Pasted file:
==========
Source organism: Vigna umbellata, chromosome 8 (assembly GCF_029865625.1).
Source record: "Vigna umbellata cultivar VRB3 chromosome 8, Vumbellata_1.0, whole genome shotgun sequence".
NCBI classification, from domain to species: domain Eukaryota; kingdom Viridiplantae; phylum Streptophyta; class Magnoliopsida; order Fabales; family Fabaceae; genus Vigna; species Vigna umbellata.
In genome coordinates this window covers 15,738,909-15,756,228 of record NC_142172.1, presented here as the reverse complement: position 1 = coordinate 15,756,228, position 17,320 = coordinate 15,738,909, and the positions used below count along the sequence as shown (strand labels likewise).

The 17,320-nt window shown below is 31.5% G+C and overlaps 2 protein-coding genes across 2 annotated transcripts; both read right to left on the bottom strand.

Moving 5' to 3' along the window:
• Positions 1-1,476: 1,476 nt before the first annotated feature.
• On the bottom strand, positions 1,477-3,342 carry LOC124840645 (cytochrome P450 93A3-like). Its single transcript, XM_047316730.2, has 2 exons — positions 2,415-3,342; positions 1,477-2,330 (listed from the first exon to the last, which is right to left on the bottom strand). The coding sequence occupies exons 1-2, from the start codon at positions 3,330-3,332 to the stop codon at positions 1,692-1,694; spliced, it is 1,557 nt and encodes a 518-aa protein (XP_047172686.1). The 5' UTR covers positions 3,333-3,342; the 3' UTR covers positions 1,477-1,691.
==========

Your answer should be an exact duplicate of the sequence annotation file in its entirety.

Source organism: Vigna umbellata, chromosome 8 (assembly GCF_029865625.1).
Source record: "Vigna umbellata cultivar VRB3 chromosome 8, Vumbellata_1.0, whole genome shotgun sequence".
NCBI classification, from domain to species: domain Eukaryota; kingdom Viridiplantae; phylum Streptophyta; class Magnoliopsida; order Fabales; family Fabaceae; genus Vigna; species Vigna umbellata.
In genome coordinates this window covers 15,738,909-15,756,228 of record NC_142172.1, presented here as the reverse complement: position 1 = coordinate 15,756,228, position 17,320 = coordinate 15,738,909, and the positions used below count along the sequence as shown (strand labels likewise).

The 17,320-nt window shown below is 31.5% G+C and overlaps 2 protein-coding genes across 2 annotated transcripts; both read right to left on the bottom strand.

Moving 5' to 3' along the window:
• Positions 1-1,476: 1,476 nt before the first annotated feature.
• On the bottom strand, positions 1,477-3,342 carry LOC124840645 (cytochrome P450 93A3-like). Its single transcript, XM_047316730.2, has 2 exons — positions 2,415-3,342; positions 1,477-2,330 (listed from the first exon to the last, which is right to left on the bottom strand). The coding sequence occupies exons 1-2, from the start codon at positions 3,330-3,332 to the stop codon at positions 1,692-1,694; spliced, it is 1,557 nt and encodes a 518-aa protein (XP_047172686.1). The 5' UTR covers positions 3,333-3,342; the 3' UTR covers positions 1,477-1,691.